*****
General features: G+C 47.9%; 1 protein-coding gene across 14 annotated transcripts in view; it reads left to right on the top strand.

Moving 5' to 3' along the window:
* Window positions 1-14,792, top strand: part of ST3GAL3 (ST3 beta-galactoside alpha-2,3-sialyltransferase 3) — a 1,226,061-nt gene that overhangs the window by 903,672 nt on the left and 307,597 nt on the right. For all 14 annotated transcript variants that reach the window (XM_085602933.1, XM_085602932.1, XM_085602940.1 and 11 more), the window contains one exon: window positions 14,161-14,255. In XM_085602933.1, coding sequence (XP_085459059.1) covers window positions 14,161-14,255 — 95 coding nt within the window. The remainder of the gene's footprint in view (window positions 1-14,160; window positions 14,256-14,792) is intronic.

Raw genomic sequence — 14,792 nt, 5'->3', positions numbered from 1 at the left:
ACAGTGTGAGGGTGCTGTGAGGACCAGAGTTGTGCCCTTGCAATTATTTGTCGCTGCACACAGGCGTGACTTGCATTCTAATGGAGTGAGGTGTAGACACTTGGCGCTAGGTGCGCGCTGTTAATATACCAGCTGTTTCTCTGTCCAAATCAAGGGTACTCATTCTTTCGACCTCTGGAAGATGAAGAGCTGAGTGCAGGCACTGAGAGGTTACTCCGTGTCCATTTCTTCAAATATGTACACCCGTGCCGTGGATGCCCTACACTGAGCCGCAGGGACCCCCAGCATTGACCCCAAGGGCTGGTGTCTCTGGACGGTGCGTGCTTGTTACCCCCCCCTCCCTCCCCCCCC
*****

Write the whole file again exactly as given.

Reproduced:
General features: G+C 47.9%; 1 protein-coding gene across 14 annotated transcripts in view; it reads left to right on the top strand.

Moving 5' to 3' along the window:
* Window positions 1-14,792, top strand: part of ST3GAL3 (ST3 beta-galactoside alpha-2,3-sialyltransferase 3) — a 1,226,061-nt gene that overhangs the window by 903,672 nt on the left and 307,597 nt on the right. For all 14 annotated transcript variants that reach the window (XM_085602933.1, XM_085602932.1, XM_085602940.1 and 11 more), the window contains one exon: window positions 14,161-14,255. In XM_085602933.1, coding sequence (XP_085459059.1) covers window positions 14,161-14,255 — 95 coding nt within the window. The remainder of the gene's footprint in view (window positions 1-14,160; window positions 14,256-14,792) is intronic.

Raw genomic sequence — 14,792 nt, 5'->3', positions numbered from 1 at the left:
ACAGTGTGAGGGTGCTGTGAGGACCAGAGTTGTGCCCTTGCAATTATTTGTCGCTGCACACAGGCGTGACTTGCATTCTAATGGAGTGAGGTGTAGACACTTGGCGCTAGGTGCGCGCTGTTAATATACCAGCTGTTTCTCTGTCCAAATCAAGGGTACTCATTCTTTCGACCTCTGGAAGATGAAGAGCTGAGTGCAGGCACTGAGAGGTTACTCCGTGTCCATTTCTTCAAATATGTACACCCGTGCCGTGGATGCCCTACACTGAGCCGCAGGGACCCCCAGCATTGACCCCAAGGGCTGGTGTCTCTGGACGGTGCGTGCTTGTTACCCCCCCCTCCCTCCCCCCCC